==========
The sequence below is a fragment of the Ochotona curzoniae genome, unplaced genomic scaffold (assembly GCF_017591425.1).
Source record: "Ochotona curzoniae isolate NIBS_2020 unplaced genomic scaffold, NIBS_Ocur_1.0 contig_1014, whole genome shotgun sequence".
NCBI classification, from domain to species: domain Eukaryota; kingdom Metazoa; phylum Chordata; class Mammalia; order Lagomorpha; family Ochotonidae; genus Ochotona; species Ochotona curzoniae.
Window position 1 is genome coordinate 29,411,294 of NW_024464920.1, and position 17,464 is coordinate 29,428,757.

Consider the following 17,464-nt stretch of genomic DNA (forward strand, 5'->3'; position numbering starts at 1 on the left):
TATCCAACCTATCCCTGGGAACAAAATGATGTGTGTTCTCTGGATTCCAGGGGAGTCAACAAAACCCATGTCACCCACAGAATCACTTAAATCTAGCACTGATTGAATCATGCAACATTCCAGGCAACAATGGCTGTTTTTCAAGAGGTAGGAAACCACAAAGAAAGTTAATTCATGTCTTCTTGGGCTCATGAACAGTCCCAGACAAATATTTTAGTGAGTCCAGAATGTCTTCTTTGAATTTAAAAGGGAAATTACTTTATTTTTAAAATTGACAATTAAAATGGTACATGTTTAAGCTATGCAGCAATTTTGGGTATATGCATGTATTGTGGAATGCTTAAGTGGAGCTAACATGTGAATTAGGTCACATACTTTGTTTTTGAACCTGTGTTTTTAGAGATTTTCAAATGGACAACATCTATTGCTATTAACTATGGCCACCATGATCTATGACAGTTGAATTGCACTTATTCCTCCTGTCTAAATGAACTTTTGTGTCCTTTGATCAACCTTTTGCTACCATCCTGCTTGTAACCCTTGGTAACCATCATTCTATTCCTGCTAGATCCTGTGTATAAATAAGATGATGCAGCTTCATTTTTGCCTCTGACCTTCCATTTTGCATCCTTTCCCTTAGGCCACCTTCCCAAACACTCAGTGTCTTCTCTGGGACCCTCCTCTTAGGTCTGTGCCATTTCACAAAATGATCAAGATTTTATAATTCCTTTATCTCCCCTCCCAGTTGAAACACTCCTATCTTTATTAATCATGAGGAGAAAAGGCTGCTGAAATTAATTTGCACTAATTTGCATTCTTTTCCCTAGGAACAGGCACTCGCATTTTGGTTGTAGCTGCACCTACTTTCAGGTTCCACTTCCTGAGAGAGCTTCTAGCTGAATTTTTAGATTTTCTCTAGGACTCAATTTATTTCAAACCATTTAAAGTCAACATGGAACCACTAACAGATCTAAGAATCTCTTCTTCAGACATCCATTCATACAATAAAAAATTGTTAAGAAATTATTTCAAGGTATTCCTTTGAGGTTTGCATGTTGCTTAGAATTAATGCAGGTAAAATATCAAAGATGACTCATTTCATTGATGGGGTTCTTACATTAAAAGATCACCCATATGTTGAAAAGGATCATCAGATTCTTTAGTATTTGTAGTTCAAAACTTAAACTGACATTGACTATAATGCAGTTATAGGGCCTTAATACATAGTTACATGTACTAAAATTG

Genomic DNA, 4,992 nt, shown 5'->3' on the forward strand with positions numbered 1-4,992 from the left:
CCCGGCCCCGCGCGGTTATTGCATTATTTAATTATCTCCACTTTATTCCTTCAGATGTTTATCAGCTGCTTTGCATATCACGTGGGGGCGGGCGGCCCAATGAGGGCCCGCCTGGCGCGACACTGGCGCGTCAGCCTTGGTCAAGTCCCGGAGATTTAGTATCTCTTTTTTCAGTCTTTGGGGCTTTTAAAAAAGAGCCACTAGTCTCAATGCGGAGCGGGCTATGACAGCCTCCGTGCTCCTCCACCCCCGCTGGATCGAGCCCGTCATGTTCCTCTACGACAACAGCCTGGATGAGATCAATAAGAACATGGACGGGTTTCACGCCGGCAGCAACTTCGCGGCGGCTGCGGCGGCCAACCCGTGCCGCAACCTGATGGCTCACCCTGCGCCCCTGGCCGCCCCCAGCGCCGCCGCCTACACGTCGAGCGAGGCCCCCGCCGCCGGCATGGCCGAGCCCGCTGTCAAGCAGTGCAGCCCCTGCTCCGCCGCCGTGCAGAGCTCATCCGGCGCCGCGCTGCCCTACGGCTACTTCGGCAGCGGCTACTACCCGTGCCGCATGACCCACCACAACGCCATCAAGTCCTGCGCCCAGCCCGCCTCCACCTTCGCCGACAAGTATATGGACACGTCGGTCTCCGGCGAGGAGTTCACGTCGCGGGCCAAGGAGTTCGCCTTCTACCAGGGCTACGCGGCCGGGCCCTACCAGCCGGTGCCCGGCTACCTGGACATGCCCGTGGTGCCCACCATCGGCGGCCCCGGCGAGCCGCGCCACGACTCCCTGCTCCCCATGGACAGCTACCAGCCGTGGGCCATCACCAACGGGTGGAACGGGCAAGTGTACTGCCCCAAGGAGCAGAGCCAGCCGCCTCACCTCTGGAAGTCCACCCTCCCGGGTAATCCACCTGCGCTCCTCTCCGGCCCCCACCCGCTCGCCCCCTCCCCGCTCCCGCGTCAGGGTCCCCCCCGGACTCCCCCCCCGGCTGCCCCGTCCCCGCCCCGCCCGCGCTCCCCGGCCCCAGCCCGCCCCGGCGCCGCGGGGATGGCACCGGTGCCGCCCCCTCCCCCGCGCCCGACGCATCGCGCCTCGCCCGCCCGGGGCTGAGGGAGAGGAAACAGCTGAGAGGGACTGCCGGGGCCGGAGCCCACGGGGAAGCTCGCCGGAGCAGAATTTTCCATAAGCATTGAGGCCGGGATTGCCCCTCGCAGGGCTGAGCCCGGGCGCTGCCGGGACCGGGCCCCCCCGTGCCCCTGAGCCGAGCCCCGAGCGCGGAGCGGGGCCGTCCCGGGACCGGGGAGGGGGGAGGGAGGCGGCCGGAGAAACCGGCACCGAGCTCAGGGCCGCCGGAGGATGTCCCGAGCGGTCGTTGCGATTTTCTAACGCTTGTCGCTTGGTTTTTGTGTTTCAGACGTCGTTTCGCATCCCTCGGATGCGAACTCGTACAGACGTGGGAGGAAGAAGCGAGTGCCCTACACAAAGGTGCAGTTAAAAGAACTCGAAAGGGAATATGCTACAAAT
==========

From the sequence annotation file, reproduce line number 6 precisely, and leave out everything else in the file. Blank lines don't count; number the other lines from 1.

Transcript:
TATCCAACCTATCCCTGGGAACAAAATGATGTGTGTTCTCTGGATTCCAGGGGAGTCAACAAAACCCATGTCACCCACAGAATCACTTAAATCTAGCACTGATTGAATCATGCAACATTCCAGGCAACAATGGCTGTTTTTCAAGAGGTAGGAAACCACAAAGAAAGTTAATTCATGTCTTCTTGGGCTCATGAACAGTCCCAGACAAATATTTTAGTGAGTCCAGAATGTCTTCTTTGAATTTAAAAGGGAAATTACTTTATTTTTAAAATTGACAATTAAAATGGTACATGTTTAAGCTATGCAGCAATTTTGGGTATATGCATGTATTGTGGAATGCTTAAGTGGAGCTAACATGTGAATTAGGTCACATACTTTGTTTTTGAACCTGTGTTTTTAGAGATTTTCAAATGGACAACATCTATTGCTATTAACTATGGCCACCATGATCTATGACAGTTGAATTGCACTTATTCCTCCTGTCTAAATGAACTTTTGTGTCCTTTGATCAACCTTTTGCTACCATCCTGCTTGTAACCCTTGGTAACCATCATTCTATTCCTGCTAGATCCTGTGTATAAATAAGATGATGCAGCTTCATTTTTGCCTCTGACCTTCCATTTTGCATCCTTTCCCTTAGGCCACCTTCCCAAACACTCAGTGTCTTCTCTGGGACCCTCCTCTTAGGTCTGTGCCATTTCACAAAATGATCAAGATTTTATAATTCCTTTATCTCCCCTCCCAGTTGAAACACTCCTATCTTTATTAATCATGAGGAGAAAAGGCTGCTGAAATTAATTTGCACTAATTTGCATTCTTTTCCCTAGGAACAGGCACTCGCATTTTGGTTGTAGCTGCACCTACTTTCAGGTTCCACTTCCTGAGAGAGCTTCTAGCTGAATTTTTAGATTTTCTCTAGGACTCAATTTATTTCAAACCATTTAAAGTCAACATGGAACCACTAACAGATCTAAGAATCTCTTCTTCAGACATCCATTCATACAATAAAAAATTGTTAAGAAATTATTTCAAGGTATTCCTTTGAGGTTTGCATGTTGCTTAGAATTAATGCAGGTAAAATATCAAAGATGACTCATTTCATTGATGGGGTTCTTACATTAAAAGATCACCCATATGTTGAAAAGGATCATCAGATTCTTTAGTATTTGTAGTTCAAAACTTAAACTGACATTGACTATAATGCAGTTATAGGGCCTTAATACATAGTTACATGTACTAAAATTG